8 September 2018
We carried out this inspection under Section 60 of the Health and Social Care Act 2008 as part of our regulatory functions. This inspection was planned to check whether the provider was meeting the legal requirements and regulations associated with the Health and Social Care Act 2008, and to provide a rating for the service under the Care Act 2014.
This service was previously owned by a different provider. This was Care Horizon’s first inspection with the new provider and they registered with CQC in August 2017. One adult social care inspector carried out this inspection.
Prior to the inspection we looked at information we had about the service. This information included the statutory notifications that the provider had sent to CQC. A notification is information about important events which the service is required to send us by law.
Before the inspection, we had asked the provider to complete a Provider Information Return (PIR). This is a form that asks the provider to give some key information about the service, what the service does well and improvements they planned to make. We reviewed the information included in the PIR and used it to assist in our planning of the inspection.
We contacted and spoke with two people, two relatives and four members of staff. We spent time with the registered manager/provider and deputy. We looked at four people’s care records, together with other records relating to their care and the running of the service. This included the policies and procedures relating to the delivery and management of the service, surveys, minutes of meetings, accidents, incidents, complaints, compliments, audits and quality assurance reports. We also read reports from other visiting health and social care professionals.
8 September 2018
This inspection started with a visit to the office location on 8 August 2018 and was announced. We gave the provider 48 hours’ notice of the inspection to ensure that the people we needed to speak with were available. On 13 August 2018 we made calls to people who used the service, relatives and staff to gain their views and experiences. This service was previously owned by a different provider. This was Care Horizon’s first inspection with the new provider and they registered with CQC in August 2017.
The inspection was carried out by one adult social care inspector. This service is a domiciliary care service. It provides personal care to people living in their own houses and flats. It provides a service to older and younger adults. At the time of this inspection the service was providing a service to nineteen people, two of which received the regulated activity of personal care. The services were managed from an office in South Gloucestershire.
There was a registered manager in post. A registered manager is a person who has registered with the Care Quality Commission to manage the service. Like registered providers, they are ‘registered persons’. Registered persons have legal responsibility for meeting the requirements in the Health and Social Care Act 2008 and associated Regulations about how the service is run. The registered provider was also the registered manager for the service.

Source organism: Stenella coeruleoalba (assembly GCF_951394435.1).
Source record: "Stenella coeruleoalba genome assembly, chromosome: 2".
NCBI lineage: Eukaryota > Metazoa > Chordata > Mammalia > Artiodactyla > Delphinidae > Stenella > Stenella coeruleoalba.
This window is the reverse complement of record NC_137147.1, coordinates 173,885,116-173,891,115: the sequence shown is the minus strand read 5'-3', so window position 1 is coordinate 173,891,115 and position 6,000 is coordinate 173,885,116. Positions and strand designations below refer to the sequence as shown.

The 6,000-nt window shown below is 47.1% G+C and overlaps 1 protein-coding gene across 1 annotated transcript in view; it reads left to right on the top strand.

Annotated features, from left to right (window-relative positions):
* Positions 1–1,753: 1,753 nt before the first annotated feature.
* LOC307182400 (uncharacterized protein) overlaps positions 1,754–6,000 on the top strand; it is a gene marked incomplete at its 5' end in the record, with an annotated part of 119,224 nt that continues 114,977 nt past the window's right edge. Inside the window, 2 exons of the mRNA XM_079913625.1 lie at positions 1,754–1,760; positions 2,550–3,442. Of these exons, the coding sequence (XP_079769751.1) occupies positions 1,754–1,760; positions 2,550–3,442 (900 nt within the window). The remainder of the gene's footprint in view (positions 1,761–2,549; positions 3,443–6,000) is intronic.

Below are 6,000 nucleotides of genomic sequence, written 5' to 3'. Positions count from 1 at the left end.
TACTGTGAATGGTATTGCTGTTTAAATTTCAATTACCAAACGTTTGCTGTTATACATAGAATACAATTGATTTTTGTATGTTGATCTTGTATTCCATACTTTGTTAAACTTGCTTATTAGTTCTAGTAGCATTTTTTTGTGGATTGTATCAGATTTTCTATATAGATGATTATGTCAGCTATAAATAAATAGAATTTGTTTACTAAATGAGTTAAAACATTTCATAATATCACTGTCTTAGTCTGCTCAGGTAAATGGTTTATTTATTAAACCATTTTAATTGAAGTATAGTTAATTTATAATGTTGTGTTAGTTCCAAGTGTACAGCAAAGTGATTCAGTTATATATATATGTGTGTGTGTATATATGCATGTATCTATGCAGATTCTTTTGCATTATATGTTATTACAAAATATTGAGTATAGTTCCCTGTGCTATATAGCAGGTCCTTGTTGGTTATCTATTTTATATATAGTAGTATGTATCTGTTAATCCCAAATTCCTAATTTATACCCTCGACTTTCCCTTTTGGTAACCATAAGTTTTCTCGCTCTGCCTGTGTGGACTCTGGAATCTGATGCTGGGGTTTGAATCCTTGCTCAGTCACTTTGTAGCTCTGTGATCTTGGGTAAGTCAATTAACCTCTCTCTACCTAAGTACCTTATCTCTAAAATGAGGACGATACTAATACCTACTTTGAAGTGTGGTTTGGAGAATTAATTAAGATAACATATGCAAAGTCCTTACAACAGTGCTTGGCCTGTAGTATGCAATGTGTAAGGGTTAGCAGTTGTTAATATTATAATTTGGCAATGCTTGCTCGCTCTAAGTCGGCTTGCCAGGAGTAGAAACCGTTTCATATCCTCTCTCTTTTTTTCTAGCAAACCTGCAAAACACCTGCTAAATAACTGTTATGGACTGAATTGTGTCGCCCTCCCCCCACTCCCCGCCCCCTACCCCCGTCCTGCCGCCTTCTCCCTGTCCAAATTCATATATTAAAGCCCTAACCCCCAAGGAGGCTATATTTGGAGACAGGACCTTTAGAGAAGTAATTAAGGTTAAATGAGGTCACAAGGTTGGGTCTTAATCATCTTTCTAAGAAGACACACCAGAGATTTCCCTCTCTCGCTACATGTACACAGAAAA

The feedback we received from everyone we spoke with was very positive throughout. Those people who used the service including relatives and staff, expressed satisfaction and spoke highly of all staff and the support provided.
The safety of people who used the service was taken seriously and the registered manager and staff were aware of their responsibility to protect people’s health and wellbeing. There were systems in place to ensure that potential risks to people’s safety and wellbeing were identified and addressed.
The staff were motivated and proud of the service. They were fully supported by the registered manager, deputy and team leader. A programme of training and supervision enabled them to provide a good quality service to people. The registered manager, and all staff understood the principles of the Mental Capacity Act (MCA) 2005 and, worked to ensure people's rights were respected.
The registered manager ensured that staff had a full understanding of people’s care needs and had the skills and knowledge to meet them. People received consistent support from staff who knew them well. People had positive, caring relationships with the staff and were confident in the service. There was a strong emphasis on key principles of care such as compassion, respect and dignity and promoting independence. People who used the service felt they were treated with kindness and said their privacy and dignity was always respected.
People received a service that was based on their personal needs and wishes. Changes in people’s needs were quickly identified and their care package amended to meet their changing needs. The service was flexible and responded very positively to people’s requests. People who used the service felt able to make requests and express their opinions and views.
People benefitted from a service that was well led. The vision, values and culture of the service were clearly communicated to and understood by staff. The provider/registered manager had implemented a programme of ‘planned growth’ that had been well managed. They were committed to continuous improvement and demonstrated strong values and a desire to learn about and implement best practice throughout the service.
The registered manager and deputy demonstrated a good understanding of the importance of effective quality assurance systems. There were processes in place to monitor quality and understand the experiences of people who used the service.